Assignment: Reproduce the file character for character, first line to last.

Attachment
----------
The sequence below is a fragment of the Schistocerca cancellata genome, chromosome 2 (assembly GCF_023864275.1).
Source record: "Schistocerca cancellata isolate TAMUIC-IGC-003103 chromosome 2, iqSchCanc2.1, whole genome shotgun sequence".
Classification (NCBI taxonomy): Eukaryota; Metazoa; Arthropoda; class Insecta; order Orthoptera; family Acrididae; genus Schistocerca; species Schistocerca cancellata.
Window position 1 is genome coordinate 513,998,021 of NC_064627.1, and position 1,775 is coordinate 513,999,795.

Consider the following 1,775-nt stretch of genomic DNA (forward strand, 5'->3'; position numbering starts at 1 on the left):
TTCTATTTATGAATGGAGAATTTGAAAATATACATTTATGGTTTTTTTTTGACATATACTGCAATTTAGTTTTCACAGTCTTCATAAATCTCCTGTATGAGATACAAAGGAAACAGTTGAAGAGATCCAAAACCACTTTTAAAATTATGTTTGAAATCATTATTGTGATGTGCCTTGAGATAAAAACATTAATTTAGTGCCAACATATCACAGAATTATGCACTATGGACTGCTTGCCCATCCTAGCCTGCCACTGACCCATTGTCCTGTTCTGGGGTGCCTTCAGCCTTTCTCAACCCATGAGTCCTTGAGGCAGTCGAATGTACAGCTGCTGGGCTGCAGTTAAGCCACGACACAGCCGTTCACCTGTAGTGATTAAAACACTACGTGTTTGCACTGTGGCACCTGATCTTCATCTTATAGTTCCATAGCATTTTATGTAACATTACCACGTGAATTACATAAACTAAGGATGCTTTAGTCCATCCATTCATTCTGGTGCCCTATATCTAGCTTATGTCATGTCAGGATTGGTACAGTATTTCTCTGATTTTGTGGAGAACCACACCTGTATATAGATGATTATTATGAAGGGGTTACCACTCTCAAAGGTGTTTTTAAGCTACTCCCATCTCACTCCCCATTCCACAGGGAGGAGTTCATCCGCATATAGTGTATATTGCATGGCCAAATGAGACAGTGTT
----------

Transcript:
The sequence below is a fragment of the Schistocerca cancellata genome, chromosome 2 (assembly GCF_023864275.1).
Source record: "Schistocerca cancellata isolate TAMUIC-IGC-003103 chromosome 2, iqSchCanc2.1, whole genome shotgun sequence".
Classification (NCBI taxonomy): Eukaryota; Metazoa; Arthropoda; class Insecta; order Orthoptera; family Acrididae; genus Schistocerca; species Schistocerca cancellata.
Window position 1 is genome coordinate 513,998,021 of NC_064627.1, and position 1,775 is coordinate 513,999,795.

Consider the following 1,775-nt stretch of genomic DNA (forward strand, 5'->3'; position numbering starts at 1 on the left):
TTCTATTTATGAATGGAGAATTTGAAAATATACATTTATGGTTTTTTTTTGACATATACTGCAATTTAGTTTTCACAGTCTTCATAAATCTCCTGTATGAGATACAAAGGAAACAGTTGAAGAGATCCAAAACCACTTTTAAAATTATGTTTGAAATCATTATTGTGATGTGCCTTGAGATAAAAACATTAATTTAGTGCCAACATATCACAGAATTATGCACTATGGACTGCTTGCCCATCCTAGCCTGCCACTGACCCATTGTCCTGTTCTGGGGTGCCTTCAGCCTTTCTCAACCCATGAGTCCTTGAGGCAGTCGAATGTACAGCTGCTGGGCTGCAGTTAAGCCACGACACAGCCGTTCACCTGTAGTGATTAAAACACTACGTGTTTGCACTGTGGCACCTGATCTTCATCTTATAGTTCCATAGCATTTTATGTAACATTACCACGTGAATTACATAAACTAAGGATGCTTTAGTCCATCCATTCATTCTGGTGCCCTATATCTAGCTTATGTCATGTCAGGATTGGTACAGTATTTCTCTGATTTTGTGGAGAACCACACCTGTATATAGATGATTATTATGAAGGGGTTACCACTCTCAAAGGTGTTTTTAAGCTACTCCCATCTCACTCCCCATTCCACAGGGAGGAGTTCATCCGCATATAGTGTATATTGCATGGCCAAATGAGACAGTGTT